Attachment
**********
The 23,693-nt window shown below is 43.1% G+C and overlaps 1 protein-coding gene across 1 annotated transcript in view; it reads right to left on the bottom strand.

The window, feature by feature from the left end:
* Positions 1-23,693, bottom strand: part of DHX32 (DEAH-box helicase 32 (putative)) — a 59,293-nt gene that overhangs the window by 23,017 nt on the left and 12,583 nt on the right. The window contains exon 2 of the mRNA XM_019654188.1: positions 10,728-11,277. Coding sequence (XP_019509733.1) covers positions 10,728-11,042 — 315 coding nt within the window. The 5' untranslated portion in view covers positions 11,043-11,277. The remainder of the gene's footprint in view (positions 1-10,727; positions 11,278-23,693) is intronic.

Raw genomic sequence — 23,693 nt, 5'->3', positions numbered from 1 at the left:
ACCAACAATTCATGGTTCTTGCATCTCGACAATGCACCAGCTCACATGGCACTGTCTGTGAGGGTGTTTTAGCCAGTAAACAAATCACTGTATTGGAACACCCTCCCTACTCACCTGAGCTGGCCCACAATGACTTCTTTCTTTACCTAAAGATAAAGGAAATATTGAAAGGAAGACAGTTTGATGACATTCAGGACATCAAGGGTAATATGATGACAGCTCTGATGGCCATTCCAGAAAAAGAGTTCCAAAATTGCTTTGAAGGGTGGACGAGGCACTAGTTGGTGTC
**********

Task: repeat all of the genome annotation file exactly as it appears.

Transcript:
The 23,693-nt window shown below is 43.1% G+C and overlaps 1 protein-coding gene across 1 annotated transcript in view; it reads right to left on the bottom strand.

The window, feature by feature from the left end:
* Positions 1-23,693, bottom strand: part of DHX32 (DEAH-box helicase 32 (putative)) — a 59,293-nt gene that overhangs the window by 23,017 nt on the left and 12,583 nt on the right. The window contains exon 2 of the mRNA XM_019654188.1: positions 10,728-11,277. Coding sequence (XP_019509733.1) covers positions 10,728-11,042 — 315 coding nt within the window. The 5' untranslated portion in view covers positions 11,043-11,277. The remainder of the gene's footprint in view (positions 1-10,727; positions 11,278-23,693) is intronic.

Raw genomic sequence — 23,693 nt, 5'->3', positions numbered from 1 at the left:
ACCAACAATTCATGGTTCTTGCATCTCGACAATGCACCAGCTCACATGGCACTGTCTGTGAGGGTGTTTTAGCCAGTAAACAAATCACTGTATTGGAACACCCTCCCTACTCACCTGAGCTGGCCCACAATGACTTCTTTCTTTACCTAAAGATAAAGGAAATATTGAAAGGAAGACAGTTTGATGACATTCAGGACATCAAGGGTAATATGATGACAGCTCTGATGGCCATTCCAGAAAAAGAGTTCCAAAATTGCTTTGAAGGGTGGACGAGGCACTAGTTGGTGTC